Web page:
Ideal for consumption in the morning, green and white tea will enhance the healing process, through circulation, cell regeneration, and cognitive function to help get you back on your feet. Adding honey to these delightful floral white and green teas will soothe the throat's mucous membranes even more by reducing irritation and swelling. 


Pu-erh Tea

Consuming pu-erh teas, like shou and sheng, can help fight off illnesses by stimulating warmth and sweating. Easing chills often associated with a pesky cold or flu. Pu-erh tea also stimulates the immune system, enhancing the body's ability to fight off the underlying infections causing the sore throat. While the aromatic properties soothe throat inflammation.

Pu-erh is celebrated for specific anti-oxidant compounds called asperglaucide and neoechinulin A. that are produced by some of the microbes in the fermentation process. Due to pu-erh tea's high content of beneficial microorganisms, drinking pu-erh tea when feeling sick with a sore throat and irritated stomach is essential for getting back on the road of recovery. 


Red and Purple Tea

Red and purple teas have medicinal benefits that can be especially beneficial for those experiencing sore throat irritation. Red teas have an extra sweetness that aids the function of the spleen which is essential for cleansing the blood and flushing free radical toxins from the body. Quickly enhancing the body's ability to recover from symptoms like a sore throat. 

Purple teas are red teas with a naturally occurring purple tint to the leaves. These special teas contain anthocyanins, a flavonoid that are antimicrobial that help fight off infection, reduce pain and inflammation. Both of these classifications of tea can speed up the recovery process and further prevent colds, flus, and sore throats.


Oolong Tea

Oolong tea is partially oxidized through a fermentation process, meaning that it offers the best of both oxidized (pu-erh teas) and non-oxidized teas (green teas). Containing all of the benefits from catechins found in green teas and all of the gut loving microorganisms found in fermented teas. The flavonoids found in oolong tea help boost the immune system, prevent cellular damage, increase antimicrobial proteins, and fight off any kind of cold or flu that would cause a sore throat.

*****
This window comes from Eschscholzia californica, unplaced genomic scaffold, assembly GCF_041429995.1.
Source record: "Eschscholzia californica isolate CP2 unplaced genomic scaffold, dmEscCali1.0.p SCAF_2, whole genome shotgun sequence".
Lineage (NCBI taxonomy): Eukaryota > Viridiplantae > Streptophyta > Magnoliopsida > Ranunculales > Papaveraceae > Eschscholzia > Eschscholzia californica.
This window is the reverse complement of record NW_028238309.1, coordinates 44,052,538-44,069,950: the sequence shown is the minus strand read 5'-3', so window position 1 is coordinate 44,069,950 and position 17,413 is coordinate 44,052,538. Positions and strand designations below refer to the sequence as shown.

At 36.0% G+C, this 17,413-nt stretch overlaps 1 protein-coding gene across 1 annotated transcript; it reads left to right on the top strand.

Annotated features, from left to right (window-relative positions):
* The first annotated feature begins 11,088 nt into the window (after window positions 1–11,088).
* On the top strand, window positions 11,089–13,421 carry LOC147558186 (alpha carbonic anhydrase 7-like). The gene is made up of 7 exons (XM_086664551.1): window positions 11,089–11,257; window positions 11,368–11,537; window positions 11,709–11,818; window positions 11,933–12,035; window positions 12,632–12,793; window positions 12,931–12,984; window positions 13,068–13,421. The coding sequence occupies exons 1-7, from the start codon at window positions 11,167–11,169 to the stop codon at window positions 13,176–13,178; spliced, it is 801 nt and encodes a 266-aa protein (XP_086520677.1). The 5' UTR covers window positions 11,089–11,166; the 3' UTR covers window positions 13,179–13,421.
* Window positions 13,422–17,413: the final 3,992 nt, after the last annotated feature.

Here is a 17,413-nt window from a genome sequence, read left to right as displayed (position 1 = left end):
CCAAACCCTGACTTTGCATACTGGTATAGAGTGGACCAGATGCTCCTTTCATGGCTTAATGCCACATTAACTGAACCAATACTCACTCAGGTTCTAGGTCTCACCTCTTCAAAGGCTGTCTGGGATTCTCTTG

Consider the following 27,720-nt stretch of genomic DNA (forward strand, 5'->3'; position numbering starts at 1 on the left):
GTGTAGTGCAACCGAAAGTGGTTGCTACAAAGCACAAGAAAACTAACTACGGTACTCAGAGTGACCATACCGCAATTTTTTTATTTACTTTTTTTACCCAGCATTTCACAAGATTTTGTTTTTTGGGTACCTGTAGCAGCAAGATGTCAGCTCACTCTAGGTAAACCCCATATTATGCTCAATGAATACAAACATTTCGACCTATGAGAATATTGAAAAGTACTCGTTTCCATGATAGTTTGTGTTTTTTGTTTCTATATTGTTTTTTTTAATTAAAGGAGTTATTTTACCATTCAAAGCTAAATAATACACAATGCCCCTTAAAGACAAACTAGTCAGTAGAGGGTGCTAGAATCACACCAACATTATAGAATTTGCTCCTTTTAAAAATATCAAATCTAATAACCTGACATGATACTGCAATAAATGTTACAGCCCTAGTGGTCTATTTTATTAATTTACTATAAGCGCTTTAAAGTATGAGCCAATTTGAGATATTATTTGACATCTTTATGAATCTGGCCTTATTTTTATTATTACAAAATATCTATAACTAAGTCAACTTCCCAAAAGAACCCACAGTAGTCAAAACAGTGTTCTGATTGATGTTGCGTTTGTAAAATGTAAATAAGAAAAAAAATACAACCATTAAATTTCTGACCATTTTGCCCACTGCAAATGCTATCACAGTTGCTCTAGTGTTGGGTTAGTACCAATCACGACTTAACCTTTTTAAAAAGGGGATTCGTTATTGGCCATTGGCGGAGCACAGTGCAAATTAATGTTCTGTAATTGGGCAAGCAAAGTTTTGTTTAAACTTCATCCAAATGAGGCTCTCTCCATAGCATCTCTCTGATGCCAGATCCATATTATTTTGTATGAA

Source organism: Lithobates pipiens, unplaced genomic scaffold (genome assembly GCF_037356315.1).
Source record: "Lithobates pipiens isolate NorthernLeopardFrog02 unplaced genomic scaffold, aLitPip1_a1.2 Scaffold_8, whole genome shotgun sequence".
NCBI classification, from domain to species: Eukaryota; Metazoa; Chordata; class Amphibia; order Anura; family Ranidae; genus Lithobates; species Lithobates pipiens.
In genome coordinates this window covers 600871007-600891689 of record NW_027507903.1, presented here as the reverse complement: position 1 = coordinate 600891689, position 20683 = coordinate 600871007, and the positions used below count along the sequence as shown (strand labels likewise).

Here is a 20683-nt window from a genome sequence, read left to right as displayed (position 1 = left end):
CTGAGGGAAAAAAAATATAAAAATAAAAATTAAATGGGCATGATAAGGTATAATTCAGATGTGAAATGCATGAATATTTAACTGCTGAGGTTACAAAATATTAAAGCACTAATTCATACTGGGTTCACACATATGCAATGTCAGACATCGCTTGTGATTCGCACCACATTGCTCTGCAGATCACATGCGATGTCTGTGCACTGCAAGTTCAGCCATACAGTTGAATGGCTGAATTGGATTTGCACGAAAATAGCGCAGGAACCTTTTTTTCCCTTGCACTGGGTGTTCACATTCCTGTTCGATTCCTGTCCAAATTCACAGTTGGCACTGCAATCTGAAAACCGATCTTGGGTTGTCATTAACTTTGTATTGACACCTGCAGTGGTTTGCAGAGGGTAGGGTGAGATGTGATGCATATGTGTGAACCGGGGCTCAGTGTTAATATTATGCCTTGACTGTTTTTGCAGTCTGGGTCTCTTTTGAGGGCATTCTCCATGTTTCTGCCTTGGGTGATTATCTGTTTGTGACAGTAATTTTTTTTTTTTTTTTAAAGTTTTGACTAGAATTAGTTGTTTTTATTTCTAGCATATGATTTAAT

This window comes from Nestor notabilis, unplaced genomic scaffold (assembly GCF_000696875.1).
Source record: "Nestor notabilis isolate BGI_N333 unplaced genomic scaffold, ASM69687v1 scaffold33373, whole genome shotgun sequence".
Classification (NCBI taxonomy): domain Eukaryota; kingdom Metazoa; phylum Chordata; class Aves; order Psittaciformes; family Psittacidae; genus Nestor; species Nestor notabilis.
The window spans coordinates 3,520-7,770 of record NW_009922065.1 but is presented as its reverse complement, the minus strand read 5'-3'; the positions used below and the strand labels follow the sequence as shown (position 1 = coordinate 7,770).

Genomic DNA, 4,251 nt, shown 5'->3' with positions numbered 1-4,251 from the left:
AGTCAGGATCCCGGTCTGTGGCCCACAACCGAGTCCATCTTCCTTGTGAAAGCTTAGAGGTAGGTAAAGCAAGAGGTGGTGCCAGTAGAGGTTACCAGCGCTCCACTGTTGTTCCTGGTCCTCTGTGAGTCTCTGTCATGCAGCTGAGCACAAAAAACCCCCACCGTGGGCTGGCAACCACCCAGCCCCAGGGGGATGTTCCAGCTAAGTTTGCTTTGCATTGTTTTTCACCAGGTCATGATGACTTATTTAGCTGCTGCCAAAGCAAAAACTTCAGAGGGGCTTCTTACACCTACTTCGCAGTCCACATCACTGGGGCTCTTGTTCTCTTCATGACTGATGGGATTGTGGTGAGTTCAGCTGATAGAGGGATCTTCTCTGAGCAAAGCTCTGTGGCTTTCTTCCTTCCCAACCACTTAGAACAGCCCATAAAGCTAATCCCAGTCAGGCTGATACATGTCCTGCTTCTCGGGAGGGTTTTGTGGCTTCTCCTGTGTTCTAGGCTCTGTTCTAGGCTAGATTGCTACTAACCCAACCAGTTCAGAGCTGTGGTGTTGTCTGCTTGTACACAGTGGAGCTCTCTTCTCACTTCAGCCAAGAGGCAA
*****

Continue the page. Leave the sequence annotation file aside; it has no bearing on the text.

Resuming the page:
The bold and delicate flavors found in oolong teas produce an enjoyably balanced bowl of tea that can help calm and relieve the body from stress. Drinking oolong before bed can help stimulate alpha brain waves that slowly rock you into a restful sleep. The l-theanine and Gaba found in oolong teas contribute to a deeper state of sleep that is necessary when you are trying to recover from illness.


Tips On Brewing Tea For Maximum Benefits


Water Temperature

The temperature of the water used to brew tea varies depending on the type of tea you brew. It is important to keep tea under a roaring boil and heat each tea according to these instructions:


Puerh, Red, and Black Tea - 195-205°F - A steady stream of pearl-sized bubbles rises to the surface of the water.

Oolong Tea -180-190°F - Larger bubbles (“fish eye” size) rise to the surface with steam in thick columns.

Green Tea - 175-180°F - Vertical streams of steam with “crab eye”-sized bubbles.

White Tea - 155-175°F - Tiny “shrimp eye”-sized bubbles rise to the surface.


Steeping Time

Begin with short, flash, steepingings, as short as 3-6 seconds, and gradually lengthen the steeping time as you taste the flavors transform. It is helpful to use a side handle teapot to ensure the leaves don’t over steep and become bitter.



Enhancing tea with honey or lemon not only improves taste but also boosts the tea's healing properties. Honey, with its natural antimicrobial and soothing effects, can enhance the tea's ability to relieve sore throat symptoms, while lemon, rich in vitamin C, can strengthen the immune system. 


Precautions And Best Practices


Consult Healthcare Providers

It's crucial to consult with a healthcare provider if a sore throat is severe, persistent, or accompanied by other symptoms such as fever, difficulty swallowing, or swollen glands. This can help rule out more serious conditions that might require medical treatment.


Moderation is Key